The Royal College of Obstetricians and Gynaecologists has welcomed a new study which sheds light on the association between COVID-19 and pregnancy outcomes.
The study by the National Maternity and Perinatal Audit found that pregnant women who tested positive for COVID-19 in England at the time of birth had higher rates of stillbirth or a preterm birth; however, the actual increases remain low.
Data were analysed from more than 340,000 births in England, in which around 3,500 women had tested positive for COVID-19 around the time of birth, between May 2020 and January 2021.
The study published in the American Journal of Obstetrics and Gynecology found:
- Women who tested positive for COVID-19 around the time of birth were twice as likely to have a stillbirth (8.5 in every 1000 births, compared with 3.4 in every 1000 births)
- The rate of premature birth was twice as high when the mother had COVID-19 at the time of birth
- Women who tested positive for COVID-19 were more likely to have an emergency caesarean birth compared with those who didn’t have COVID-19 at birth
- No other adverse neonatal outcomes were seen, other than those related to preterm birth
- It was more common for women who had COVID-19 at the time of birth to be younger and from a Black, Asian or minority ethnic background.
Professor Asma Khalil, professor of obstetrics and maternal fetal medicine at St George’s, University of London, consultant at St George’s Hospital, obstetric lead of the National Maternity and Perinatal Audit and co-lead author on the paper, said: “This study is the largest yet in England to describe the pregnancy outcomes in pregnant women who had tested positive for COVID-19 around the time of birth.
"While it is reassuring that the overall increases in the rate of stillbirth and preterm birth remain low, this study does show that the risk of stillbirth or premature birth may be increased in women who have the infection around the time of birth. This highlights the importance of COVID-19 vaccination for pregnant women; it reduces the risk not just to themselves, but also to their babies”
Professor Jan van der Meulen, professor of clinic epidemiology at the London School of Hygiene and Tropical Medicine and co-lead author on the paper, said: “It’s important we interpret these findings with caution, as we only have information about COVID-19 infection at the time of birth. It is possible that our results can be partly explained by differences in infection rates during different periods of pregnancy: women towards the end of their pregnancy may have been less likely to catch the virus than women earlier in pregnancy, as advice to women and to their employers has focused on the risks of COVID in late pregnancy after 28 weeks gestation."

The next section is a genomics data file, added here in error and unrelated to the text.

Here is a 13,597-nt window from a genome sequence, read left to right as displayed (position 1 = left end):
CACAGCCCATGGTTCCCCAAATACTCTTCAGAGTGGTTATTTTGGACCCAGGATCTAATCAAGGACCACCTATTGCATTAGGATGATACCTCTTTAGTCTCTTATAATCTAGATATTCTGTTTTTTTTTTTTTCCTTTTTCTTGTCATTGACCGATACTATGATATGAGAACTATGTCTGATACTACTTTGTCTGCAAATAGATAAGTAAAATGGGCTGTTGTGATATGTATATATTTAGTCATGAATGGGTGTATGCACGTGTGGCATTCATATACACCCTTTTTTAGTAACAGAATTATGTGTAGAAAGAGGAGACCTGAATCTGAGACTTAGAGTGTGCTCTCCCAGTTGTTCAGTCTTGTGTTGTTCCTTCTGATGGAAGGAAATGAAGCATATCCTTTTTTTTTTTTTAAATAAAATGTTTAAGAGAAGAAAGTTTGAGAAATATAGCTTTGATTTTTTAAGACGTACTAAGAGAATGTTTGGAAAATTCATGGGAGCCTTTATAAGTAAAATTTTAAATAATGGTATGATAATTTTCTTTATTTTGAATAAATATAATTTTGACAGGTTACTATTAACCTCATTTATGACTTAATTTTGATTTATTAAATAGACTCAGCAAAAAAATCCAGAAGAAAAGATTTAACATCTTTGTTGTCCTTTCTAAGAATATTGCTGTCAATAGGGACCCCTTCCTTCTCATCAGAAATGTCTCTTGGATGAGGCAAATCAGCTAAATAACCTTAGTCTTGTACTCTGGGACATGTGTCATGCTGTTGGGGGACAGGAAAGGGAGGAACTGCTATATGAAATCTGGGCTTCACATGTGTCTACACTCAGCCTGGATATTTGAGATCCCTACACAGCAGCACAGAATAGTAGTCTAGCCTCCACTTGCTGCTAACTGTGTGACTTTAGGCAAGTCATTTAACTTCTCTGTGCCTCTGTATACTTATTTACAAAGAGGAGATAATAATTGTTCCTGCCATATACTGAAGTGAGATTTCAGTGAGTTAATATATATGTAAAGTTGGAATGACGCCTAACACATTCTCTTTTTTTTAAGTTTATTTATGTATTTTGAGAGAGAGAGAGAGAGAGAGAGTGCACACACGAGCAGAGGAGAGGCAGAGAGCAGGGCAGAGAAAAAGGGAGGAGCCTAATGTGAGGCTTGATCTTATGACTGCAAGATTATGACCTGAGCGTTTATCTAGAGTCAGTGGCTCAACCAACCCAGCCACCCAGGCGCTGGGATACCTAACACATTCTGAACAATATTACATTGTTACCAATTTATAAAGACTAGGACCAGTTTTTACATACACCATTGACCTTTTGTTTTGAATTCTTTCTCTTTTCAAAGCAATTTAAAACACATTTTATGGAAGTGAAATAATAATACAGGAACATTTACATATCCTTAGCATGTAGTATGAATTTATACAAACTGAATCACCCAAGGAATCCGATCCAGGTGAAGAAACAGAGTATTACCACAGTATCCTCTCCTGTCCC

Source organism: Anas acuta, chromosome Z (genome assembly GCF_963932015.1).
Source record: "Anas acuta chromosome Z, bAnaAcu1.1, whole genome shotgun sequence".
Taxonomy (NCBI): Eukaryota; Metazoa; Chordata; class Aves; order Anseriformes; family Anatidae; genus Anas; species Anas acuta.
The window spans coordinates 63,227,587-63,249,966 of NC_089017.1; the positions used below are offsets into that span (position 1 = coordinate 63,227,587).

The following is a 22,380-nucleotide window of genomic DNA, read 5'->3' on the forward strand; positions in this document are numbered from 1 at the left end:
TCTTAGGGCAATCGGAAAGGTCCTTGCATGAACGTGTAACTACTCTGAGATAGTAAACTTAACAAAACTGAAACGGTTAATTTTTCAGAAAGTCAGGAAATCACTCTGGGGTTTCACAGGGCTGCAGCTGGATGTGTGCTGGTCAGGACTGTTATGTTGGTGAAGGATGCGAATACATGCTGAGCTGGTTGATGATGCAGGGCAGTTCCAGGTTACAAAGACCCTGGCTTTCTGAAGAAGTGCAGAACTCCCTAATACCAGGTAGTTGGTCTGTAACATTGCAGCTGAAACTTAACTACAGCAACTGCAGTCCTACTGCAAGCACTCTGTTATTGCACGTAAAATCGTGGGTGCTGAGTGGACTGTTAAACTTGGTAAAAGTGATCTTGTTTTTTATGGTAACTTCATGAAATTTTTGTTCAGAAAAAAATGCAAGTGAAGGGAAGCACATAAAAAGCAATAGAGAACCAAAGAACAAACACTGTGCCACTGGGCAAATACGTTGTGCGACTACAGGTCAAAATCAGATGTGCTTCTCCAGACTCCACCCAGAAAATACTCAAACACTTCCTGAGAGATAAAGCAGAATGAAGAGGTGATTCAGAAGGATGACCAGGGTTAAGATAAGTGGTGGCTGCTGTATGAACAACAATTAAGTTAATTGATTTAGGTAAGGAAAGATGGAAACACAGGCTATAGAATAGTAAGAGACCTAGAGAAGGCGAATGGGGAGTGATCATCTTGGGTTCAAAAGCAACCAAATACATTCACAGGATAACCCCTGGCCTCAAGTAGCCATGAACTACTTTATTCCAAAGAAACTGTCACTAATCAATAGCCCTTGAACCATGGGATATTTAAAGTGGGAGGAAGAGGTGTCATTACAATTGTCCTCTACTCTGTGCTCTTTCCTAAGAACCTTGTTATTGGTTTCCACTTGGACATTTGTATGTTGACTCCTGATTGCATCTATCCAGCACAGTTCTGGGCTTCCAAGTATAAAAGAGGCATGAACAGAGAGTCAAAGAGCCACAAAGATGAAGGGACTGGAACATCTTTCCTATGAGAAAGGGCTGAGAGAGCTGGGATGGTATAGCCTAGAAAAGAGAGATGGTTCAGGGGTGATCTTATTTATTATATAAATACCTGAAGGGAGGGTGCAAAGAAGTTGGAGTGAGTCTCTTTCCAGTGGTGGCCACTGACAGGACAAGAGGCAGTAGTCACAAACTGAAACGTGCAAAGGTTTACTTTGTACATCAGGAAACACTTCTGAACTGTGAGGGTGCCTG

Dr. Pat O’Brien, consultant obstetrician and vice president at the Royal College of Obstetricians and Gynaecologists, said: “These findings are important. While they do show that the rates of stillbirth and preterm birth were higher for mothers testing positive for COVID-19 at the time of birth compared with those who didn’t have the virus, we want to reassure women that the numbers are still very low.
“However, every stillbirth is a tragedy and prematurity can have serious consequences for some babies, so this study highlights the importance of protecting pregnant women from this virus, as it also helps to protect their babies.
“We’re very pleased that pregnant women are now being offered either the Pfizer-BioNTech or Moderna vaccine when their age group is called, in line with the national rollout. This study shows the importance of women being offered protection from the virus. We would encourage pregnant women to use the RCOG’s decision aid to discuss the benefits and risks of vaccination with a healthcare professional so they can make an informed choice.”
The full study can be found here: https://www.ajog.org/article/S0002-9378(21)00565-2/fulltext